The Lord of the Rings: The Two Towers (2002)



Critic Consensus: The Two Towers balances spectacular action with emotional storytelling, leaving audiences both wholly satisfied and eager for the final chapter.

Movie Info

Frodo and Samwise press on toward Mordor. Gollum insists on being the guide. Can anyone so corrupted by the ring be trusted? Can Frodo, increasingly under the sway of the ring, even trust himself? Meanwhile, Aragorn, drawing closer to his kingly destiny, rallies forces of good for the battles that must come. Director Peter Jackson delivers an amazing second movie that won 2 Academy Awards (R)* and earned 6 total nominations including Best Picture. The journey continues. So do the astonishing … More

Rating: PG-13 (for epic battle sequences and scary images)
Genre: Drama, Action & Adventure, Classics, Science Fiction & Fantasy
Directed By:
Written By: Philippa Boyens, Stephen Sinclair, Fran Walsh, Peter Jackson
In Theaters:
On DVD: Aug 26, 2003
Box Office: $340.5M
New Line Cinema - Official Site


as Frodo Baggins

as Gandalf

as Arwen

as Galadriel

as Pippin Took

as Éowyn

as Théoden

as Gamling

as Elrond

as Grima Wormtongue

as Éomer

as Faramir

as Gimli, Treebeard

as Haldir

as Sauron

as Celeborn
Show More Cast

News & Interviews for The Lord of the Rings: The Two Towers

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Critic Reviews for The Lord of the Rings: The Two Towers

All Critics (247) | Top Critics (48)

It's a thrilling three-hour epic that flies at a gallop, boasts the most impressive computer graphics yet created, and succeeds smashingly as grownup drama and kid-captivating fantasy.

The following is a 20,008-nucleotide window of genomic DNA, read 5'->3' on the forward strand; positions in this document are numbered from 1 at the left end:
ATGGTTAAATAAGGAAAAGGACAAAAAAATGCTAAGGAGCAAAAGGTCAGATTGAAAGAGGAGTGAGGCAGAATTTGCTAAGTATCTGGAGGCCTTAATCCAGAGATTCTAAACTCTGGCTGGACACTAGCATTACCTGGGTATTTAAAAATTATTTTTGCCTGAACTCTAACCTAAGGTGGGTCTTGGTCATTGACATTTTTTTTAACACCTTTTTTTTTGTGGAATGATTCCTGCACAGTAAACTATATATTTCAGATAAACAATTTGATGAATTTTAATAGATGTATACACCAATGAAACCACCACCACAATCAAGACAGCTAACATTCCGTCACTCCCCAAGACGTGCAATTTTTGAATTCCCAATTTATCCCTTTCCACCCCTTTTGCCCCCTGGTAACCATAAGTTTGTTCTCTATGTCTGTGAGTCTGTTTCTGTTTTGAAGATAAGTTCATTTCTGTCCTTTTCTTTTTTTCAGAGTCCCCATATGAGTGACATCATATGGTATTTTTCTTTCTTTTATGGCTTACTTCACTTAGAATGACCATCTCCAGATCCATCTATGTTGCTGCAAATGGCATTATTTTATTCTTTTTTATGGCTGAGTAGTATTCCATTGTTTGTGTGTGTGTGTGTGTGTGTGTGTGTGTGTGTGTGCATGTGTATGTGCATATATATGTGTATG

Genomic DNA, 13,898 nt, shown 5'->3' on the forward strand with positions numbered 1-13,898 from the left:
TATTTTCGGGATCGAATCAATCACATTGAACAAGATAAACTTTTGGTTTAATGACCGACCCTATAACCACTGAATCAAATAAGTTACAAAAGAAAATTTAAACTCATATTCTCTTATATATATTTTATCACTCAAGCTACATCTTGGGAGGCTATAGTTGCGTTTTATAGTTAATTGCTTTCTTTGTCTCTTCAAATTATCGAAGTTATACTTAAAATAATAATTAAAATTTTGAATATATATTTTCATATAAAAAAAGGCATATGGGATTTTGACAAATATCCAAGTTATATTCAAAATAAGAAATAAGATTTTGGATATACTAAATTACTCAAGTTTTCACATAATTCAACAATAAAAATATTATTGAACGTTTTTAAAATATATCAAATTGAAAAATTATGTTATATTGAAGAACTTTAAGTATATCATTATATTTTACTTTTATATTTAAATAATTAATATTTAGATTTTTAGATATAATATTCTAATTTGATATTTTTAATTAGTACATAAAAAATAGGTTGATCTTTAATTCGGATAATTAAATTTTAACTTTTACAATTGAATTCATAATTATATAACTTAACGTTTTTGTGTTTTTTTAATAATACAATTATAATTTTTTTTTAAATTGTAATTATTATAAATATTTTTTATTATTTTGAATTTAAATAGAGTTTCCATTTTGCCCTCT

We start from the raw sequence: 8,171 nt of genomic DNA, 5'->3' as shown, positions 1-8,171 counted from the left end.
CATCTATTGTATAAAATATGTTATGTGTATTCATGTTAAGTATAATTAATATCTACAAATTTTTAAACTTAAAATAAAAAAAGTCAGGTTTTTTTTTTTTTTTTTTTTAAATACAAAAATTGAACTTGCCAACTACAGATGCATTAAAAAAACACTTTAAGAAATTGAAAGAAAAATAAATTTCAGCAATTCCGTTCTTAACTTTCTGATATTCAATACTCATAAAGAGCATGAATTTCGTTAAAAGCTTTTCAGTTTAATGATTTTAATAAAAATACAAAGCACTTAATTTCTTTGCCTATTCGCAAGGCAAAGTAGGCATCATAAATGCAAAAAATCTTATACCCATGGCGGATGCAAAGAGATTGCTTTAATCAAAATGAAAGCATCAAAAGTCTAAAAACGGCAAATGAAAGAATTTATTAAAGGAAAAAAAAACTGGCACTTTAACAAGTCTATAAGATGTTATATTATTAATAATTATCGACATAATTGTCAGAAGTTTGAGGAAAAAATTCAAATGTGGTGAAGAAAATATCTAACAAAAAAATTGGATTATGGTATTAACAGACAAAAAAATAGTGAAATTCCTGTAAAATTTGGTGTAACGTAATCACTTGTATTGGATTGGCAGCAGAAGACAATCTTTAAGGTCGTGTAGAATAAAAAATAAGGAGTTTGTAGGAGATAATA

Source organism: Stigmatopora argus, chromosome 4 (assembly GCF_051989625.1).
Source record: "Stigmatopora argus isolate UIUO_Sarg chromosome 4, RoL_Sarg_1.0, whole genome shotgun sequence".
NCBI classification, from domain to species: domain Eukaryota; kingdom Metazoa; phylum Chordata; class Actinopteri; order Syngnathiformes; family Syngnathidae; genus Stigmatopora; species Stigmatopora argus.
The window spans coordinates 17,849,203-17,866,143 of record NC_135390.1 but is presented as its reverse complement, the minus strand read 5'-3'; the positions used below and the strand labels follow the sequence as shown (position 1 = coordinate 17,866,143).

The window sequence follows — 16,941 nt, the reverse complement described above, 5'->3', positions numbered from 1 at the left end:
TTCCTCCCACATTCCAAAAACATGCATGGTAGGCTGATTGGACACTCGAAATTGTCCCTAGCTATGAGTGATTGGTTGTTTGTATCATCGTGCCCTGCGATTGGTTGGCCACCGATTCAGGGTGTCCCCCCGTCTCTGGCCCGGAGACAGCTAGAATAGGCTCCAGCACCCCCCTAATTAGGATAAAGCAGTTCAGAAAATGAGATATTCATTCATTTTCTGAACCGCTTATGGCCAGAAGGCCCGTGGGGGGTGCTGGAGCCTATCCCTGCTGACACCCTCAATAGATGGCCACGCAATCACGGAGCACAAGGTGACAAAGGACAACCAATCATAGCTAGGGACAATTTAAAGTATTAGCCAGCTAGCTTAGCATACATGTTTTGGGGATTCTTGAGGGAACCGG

Full Review… | November 12, 2014
Minneapolis Star Tribune
Top Critic

When Gandalf arrives with reinforcements, descending a near-vertical slope using horses where you or I would use snowboards, the spirit of triumphant rampage is something rarely glimpsed since the days of Olivier and Henry V.

Full Review… | November 19, 2013
New Yorker
Top Critic

To live up to expectations, The Two Towers only had to be as good as its predecessor -- and, astoundingly, it's better.

Full Review… | November 19, 2013
AV Club
Top Critic

The battle for Gollum's mind also provides a fitting teaser conclusion to the second act of a story I'm beginning to wish would never end.

Full Review… | November 19, 2013
New York Daily News
Top Critic

Part two is more a straight-ahead action flick, substituting brawn and brawling for the pastoral radiance of the first film.

Full Review… | November 19, 2013
Associated Press
Top Critic

An army of filmmakers led by the director, Peter Jackson, has made the trilogy's central section a ringing testament to the power of motion pictures.

Full Review… | May 7, 2011
Wall Street Journal
Top Critic

Audience Reviews for The Lord of the Rings: The Two Towers